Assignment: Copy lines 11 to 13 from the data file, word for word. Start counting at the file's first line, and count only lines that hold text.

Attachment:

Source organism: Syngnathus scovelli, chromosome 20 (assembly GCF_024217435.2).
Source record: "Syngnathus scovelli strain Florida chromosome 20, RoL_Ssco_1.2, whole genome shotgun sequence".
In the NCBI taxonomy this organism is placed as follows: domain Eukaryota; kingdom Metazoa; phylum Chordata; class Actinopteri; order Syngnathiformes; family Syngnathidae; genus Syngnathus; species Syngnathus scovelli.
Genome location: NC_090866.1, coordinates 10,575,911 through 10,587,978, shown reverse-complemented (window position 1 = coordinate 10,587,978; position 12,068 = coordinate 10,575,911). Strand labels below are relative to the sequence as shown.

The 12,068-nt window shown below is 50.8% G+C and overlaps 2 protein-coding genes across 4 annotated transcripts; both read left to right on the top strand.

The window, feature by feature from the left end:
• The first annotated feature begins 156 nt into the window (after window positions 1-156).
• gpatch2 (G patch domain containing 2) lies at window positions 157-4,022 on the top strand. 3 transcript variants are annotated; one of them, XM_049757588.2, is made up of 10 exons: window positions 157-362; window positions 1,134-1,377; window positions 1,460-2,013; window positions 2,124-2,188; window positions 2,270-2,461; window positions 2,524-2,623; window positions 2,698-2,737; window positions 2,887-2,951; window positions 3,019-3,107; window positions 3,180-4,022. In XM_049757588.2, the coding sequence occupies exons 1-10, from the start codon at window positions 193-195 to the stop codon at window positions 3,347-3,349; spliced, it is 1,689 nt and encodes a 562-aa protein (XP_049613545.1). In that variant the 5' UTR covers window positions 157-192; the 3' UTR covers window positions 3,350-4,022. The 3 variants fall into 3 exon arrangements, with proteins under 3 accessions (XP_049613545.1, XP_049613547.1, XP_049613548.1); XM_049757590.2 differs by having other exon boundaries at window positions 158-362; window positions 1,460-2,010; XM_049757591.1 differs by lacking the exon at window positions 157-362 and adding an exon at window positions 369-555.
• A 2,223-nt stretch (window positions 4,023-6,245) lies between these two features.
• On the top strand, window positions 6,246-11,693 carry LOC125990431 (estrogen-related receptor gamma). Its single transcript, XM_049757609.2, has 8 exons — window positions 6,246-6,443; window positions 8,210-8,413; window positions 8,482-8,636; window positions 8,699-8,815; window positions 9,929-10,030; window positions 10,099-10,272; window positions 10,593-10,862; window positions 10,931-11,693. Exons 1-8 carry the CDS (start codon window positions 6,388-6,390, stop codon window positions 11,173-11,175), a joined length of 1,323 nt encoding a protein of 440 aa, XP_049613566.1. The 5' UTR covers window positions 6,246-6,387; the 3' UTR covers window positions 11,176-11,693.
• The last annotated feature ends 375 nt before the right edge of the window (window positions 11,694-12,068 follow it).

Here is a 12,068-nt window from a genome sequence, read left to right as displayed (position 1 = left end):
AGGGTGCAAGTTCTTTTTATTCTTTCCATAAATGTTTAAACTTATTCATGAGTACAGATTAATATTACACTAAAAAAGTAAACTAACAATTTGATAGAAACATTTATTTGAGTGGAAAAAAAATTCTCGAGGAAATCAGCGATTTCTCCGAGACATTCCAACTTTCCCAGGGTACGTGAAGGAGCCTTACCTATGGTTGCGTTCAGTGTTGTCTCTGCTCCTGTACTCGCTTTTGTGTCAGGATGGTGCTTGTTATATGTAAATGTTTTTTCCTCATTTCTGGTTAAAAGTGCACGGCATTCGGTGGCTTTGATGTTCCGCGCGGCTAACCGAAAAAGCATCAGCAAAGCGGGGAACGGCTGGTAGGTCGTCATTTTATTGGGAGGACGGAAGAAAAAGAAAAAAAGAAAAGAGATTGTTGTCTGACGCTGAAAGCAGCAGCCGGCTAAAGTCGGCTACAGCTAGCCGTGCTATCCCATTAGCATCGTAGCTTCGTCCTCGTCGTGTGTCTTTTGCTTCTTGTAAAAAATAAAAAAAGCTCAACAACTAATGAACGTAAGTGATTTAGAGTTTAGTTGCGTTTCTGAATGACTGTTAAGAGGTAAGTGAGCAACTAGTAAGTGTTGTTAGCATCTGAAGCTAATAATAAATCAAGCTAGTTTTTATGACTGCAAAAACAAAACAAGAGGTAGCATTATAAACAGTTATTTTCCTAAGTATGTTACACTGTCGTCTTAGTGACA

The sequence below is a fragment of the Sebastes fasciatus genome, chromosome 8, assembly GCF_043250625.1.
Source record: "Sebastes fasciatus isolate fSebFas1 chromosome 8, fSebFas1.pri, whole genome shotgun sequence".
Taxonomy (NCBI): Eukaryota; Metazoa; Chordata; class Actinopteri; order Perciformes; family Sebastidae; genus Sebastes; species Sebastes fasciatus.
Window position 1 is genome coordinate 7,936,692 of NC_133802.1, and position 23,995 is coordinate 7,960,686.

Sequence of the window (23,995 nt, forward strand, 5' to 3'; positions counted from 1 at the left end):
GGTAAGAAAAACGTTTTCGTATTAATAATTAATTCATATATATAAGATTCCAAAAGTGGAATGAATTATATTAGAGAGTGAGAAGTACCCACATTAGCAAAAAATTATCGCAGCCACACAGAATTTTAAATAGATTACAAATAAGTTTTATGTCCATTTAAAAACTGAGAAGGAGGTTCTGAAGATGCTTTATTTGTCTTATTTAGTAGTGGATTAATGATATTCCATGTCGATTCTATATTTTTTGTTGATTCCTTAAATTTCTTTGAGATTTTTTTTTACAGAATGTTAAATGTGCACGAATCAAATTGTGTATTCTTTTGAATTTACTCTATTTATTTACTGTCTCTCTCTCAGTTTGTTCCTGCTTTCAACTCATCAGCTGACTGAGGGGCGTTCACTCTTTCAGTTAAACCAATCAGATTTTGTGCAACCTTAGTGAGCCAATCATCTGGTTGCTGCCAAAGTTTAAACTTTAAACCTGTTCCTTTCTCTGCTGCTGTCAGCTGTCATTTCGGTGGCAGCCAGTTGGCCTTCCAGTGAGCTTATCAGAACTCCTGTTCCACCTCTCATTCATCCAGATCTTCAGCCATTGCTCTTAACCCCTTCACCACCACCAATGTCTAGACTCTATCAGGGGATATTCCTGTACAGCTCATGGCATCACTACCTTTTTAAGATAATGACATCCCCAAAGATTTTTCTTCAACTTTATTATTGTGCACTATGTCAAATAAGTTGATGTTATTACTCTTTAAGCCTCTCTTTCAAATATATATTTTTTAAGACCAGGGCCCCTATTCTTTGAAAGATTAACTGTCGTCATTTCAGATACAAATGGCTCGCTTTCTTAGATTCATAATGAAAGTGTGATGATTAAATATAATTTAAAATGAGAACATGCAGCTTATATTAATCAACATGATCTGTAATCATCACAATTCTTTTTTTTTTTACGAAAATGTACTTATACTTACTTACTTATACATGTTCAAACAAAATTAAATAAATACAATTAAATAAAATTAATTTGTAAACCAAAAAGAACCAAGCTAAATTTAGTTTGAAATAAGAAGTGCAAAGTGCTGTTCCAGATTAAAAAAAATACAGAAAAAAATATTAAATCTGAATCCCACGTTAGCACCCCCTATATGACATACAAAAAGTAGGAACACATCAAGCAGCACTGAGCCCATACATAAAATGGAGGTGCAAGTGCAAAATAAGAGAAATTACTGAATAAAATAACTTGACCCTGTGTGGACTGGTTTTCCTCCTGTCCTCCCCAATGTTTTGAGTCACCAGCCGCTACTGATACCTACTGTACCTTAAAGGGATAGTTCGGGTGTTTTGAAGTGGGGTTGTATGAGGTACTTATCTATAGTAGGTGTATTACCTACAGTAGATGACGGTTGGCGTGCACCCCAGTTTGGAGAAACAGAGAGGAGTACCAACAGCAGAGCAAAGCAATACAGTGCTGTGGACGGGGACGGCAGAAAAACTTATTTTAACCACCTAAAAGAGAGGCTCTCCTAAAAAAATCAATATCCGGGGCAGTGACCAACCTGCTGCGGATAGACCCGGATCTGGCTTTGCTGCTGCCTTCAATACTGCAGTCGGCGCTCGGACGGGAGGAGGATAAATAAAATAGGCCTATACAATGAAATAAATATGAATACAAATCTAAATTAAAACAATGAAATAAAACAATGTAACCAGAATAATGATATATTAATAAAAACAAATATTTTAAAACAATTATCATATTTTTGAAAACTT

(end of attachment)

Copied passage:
• The last annotated feature ends 375 nt before the right edge of the window (window positions 11,694-12,068 follow it).

Here is a 12,068-nt window from a genome sequence, read left to right as displayed (position 1 = left end):
AGGGTGCAAGTTCTTTTTATTCTTTCCATAAATGTTTAAACTTATTCATGAGTACAGATTAATATTACACTAAAAAAGTAAACTAACAATTTGATAGAAACATTTATTTGAGTGGAAAAAAAATTCTCGAGGAAATCAGCGATTTCTCCGAGACATTCCAACTTTCCCAGGGTACGTGAAGGAGCCTTACCTATGGTTGCGTTCAGTGTTGTCTCTGCTCCTGTACTCGCTTTTGTGTCAGGATGGTGCTTGTTATATGTAAATGTTTTTTCCTCATTTCTGGTTAAAAGTGCACGGCATTCGGTGGCTTTGATGTTCCGCGCGGCTAACCGAAAAAGCATCAGCAAAGCGGGGAACGGCTGGTAGGTCGTCATTTTATTGGGAGGACGGAAGAAAAAGAAAAAAAGAAAAGAGATTGTTGTCTGACGCTGAAAGCAGCAGCCGGCTAAAGTCGGCTACAGCTAGCCGTGCTATCCCATTAGCATCGTAGCTTCGTCCTCGTCGTGTGTCTTTTGCTTCTTGTAAAAAATAAAAAAAGCTCAACAACTAATGAACGTAAGTGATTTAGAGTTTAGTTGCGTTTCTGAATGACTGTTAAGAGGTAAGTGAGCAACTAGTAAGTGTTGTTAGCATCTGAAGCTAATAATAAATCAAGCTAGTTTTTATGACTGCAAAAACAAAACAAGAGGTAGCATTATAAACAGTTATTTTCCTAAGTATGTTACACTGTCGTCTTAGTGACA